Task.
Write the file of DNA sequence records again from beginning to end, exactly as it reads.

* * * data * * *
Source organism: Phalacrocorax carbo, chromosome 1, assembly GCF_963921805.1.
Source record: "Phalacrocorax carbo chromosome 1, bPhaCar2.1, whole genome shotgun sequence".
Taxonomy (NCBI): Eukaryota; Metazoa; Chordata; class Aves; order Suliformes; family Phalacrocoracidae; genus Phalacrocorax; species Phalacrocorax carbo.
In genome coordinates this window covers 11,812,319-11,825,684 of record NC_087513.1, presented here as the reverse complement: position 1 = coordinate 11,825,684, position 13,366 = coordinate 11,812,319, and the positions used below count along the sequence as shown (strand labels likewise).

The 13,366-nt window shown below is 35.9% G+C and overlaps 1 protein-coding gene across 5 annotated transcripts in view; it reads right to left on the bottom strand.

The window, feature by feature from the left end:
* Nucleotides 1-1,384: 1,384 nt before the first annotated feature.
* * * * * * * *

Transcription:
Source organism: Phalacrocorax carbo, chromosome 1, assembly GCF_963921805.1.
Source record: "Phalacrocorax carbo chromosome 1, bPhaCar2.1, whole genome shotgun sequence".
Taxonomy (NCBI): Eukaryota; Metazoa; Chordata; class Aves; order Suliformes; family Phalacrocoracidae; genus Phalacrocorax; species Phalacrocorax carbo.
In genome coordinates this window covers 11,812,319-11,825,684 of record NC_087513.1, presented here as the reverse complement: position 1 = coordinate 11,825,684, position 13,366 = coordinate 11,812,319, and the positions used below count along the sequence as shown (strand labels likewise).

The 13,366-nt window shown below is 35.9% G+C and overlaps 1 protein-coding gene across 5 annotated transcripts in view; it reads right to left on the bottom strand.

The window, feature by feature from the left end:
* Nucleotides 1-1,384: 1,384 nt before the first annotated feature.